Depending upon the species, chicks tend to develop their
first feathers at around three weeks of age. By the time they’re around six
weeks old, all the young down has been replaced by a new coat of feathers and
they’re now able to keep warm without being brooded by mum and to take their
first flights. Around two months later, the full-grown chicks begin moulting
into their first adult-like plumages.
By the time a chick enters its second month, its voice is beginning to break. The high-pitched little peeps start to give way to a more adult-sounding quack, particularly in females, which in many species tend to be a bit louder than their male siblings.
Did you know the time it takes for a baby bird to break out of its shell varies greatly? The Madagascar pochard, the rarest duck in the world, takes less than a day, but common cranes take just over a day. Black-tailed godwits take a day and a half, and spoon billed sandpipers take up to three days!
The COVID-19 pandemic has effectively put a halt to any non-essential work or breeding; yet behind the scenes at Slimbridge, the Conservation Breeding Unit (CBU) team continue to care for the critically endangered species we still hope to save.
The species we have on site at WWT Slimbridge are Baer’s pochard and spoon-billed sandpiper; and one UK red-listed species: the black-tailed godwit. And during the COVID-19 lockdown, a skeleton CBU team is working hard to ensure all birds have what they need to be as happy and safe as possible.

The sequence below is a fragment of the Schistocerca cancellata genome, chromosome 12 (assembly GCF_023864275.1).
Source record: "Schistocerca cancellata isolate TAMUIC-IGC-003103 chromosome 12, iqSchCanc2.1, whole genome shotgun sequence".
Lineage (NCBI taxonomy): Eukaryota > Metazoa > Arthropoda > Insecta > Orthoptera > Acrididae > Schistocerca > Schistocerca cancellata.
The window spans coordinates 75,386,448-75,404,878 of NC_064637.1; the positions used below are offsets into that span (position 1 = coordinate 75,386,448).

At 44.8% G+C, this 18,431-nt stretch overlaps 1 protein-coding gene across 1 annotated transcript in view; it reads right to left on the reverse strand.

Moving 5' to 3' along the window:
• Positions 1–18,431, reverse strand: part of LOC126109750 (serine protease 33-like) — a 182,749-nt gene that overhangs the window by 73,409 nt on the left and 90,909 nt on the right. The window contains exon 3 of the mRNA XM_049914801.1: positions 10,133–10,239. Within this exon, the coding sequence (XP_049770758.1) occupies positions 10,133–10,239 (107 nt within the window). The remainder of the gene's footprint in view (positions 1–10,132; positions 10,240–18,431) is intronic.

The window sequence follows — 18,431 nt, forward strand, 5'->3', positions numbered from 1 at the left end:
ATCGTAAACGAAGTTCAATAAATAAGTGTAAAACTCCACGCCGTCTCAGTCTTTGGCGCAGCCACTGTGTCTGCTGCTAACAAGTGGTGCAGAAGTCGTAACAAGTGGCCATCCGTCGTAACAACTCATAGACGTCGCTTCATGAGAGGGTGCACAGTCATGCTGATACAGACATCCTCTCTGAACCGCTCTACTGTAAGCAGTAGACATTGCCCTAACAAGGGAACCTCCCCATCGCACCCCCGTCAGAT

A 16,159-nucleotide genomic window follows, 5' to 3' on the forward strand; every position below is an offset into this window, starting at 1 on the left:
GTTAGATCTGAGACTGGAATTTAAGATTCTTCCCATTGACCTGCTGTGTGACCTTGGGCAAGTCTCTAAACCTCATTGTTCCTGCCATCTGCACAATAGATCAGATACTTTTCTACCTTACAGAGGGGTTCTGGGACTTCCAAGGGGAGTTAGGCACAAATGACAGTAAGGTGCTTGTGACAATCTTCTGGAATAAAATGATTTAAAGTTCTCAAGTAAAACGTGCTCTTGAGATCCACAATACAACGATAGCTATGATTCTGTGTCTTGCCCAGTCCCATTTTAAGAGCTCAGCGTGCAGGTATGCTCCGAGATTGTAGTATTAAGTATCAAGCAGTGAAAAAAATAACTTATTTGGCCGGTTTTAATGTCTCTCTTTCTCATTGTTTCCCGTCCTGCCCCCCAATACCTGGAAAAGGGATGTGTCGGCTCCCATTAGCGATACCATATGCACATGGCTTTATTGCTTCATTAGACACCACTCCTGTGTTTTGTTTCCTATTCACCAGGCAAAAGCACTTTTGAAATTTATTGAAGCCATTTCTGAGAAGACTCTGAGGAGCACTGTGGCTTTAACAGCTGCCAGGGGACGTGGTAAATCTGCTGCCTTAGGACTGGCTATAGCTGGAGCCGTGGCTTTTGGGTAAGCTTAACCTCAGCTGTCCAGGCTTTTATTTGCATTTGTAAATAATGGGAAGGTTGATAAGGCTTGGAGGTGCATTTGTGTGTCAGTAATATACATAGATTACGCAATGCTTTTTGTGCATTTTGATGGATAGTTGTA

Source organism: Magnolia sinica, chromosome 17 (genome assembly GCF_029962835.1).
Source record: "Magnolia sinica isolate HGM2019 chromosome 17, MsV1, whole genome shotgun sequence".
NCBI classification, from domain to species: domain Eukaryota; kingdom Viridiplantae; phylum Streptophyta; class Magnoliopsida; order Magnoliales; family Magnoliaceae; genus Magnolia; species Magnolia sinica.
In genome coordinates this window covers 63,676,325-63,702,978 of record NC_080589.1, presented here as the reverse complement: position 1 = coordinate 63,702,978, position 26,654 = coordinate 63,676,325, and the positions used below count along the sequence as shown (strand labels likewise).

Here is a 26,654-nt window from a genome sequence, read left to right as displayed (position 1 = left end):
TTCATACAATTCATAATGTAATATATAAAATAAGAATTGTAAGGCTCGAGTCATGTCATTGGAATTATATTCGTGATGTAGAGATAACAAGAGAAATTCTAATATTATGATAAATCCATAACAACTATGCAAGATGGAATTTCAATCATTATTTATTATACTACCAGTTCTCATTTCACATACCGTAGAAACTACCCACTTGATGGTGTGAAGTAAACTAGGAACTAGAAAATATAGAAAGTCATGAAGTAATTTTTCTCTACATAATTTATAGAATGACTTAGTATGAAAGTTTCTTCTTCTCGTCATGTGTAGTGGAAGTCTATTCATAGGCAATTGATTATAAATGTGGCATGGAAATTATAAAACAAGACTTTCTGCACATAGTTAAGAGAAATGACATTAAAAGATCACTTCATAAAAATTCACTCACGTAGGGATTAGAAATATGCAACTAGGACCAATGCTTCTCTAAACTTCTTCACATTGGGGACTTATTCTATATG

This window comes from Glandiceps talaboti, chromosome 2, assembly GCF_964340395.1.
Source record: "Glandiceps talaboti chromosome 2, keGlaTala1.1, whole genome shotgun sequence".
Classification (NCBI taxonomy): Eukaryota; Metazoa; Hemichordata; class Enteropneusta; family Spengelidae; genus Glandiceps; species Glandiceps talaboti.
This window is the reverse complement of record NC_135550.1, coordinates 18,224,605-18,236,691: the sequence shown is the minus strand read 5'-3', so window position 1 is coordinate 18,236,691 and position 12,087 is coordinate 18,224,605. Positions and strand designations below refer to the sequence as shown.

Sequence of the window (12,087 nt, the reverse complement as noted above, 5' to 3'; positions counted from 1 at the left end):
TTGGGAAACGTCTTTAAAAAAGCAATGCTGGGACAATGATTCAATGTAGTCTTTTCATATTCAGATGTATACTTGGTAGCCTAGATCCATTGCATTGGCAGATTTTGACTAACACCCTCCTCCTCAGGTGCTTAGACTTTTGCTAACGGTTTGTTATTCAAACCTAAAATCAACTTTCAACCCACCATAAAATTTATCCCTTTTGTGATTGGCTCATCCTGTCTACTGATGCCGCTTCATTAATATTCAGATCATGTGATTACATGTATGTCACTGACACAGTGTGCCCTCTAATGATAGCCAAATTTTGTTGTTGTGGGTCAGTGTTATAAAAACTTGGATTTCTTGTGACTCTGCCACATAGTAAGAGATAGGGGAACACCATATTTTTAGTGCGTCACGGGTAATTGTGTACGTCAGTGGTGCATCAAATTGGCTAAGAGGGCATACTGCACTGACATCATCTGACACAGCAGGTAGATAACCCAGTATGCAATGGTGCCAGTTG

Normally during spring, pairs of birds or other ‘social groups’ would be forming, and this is still the case despite the global pandemic. We know that these actions will also strengthen pair bonds for the future, hopefully ensuring a higher likelihood of breeding. What’s more, by letting appropriate-for-time-of-year behaviours be expressed now, it will ensure normal physiological processes are completed later (e.g. feather moult) in all three species. This is important as it minimises disruptions to the birds’ normal lives.
During the lockdown, we have established a way to continue our activities that ensure the birds’ wellbeing. Specifically, when on site, we have a rota that ensures people are able to carry out these essential activities in our spoonie, pochard and godwit areas without having any contact with one another:
So be reassured that we can continue to care for our
breeding conservation species despite the current lockdown conditions and that
they are doing well! We look forward to updating you further on breeding
activities as they progress over the next couple of months.
At WWT, we take the view that single-species conservation
can play an important role as part of a broader conservation strategy, as long
as they clearly positively impact the wider ecosystem or environment (and
often, humans too). You can help us bring wetlands species like the Madagascar
pochard or the spoon-billed sandpiper back from the brink by becoming a member
of WWT. As a member, you help protect precious wetland habitats that endangered
species rely on. You’ll also get free access all year to explore our wetland
sites around the UK, created especially to be havens for wildlife.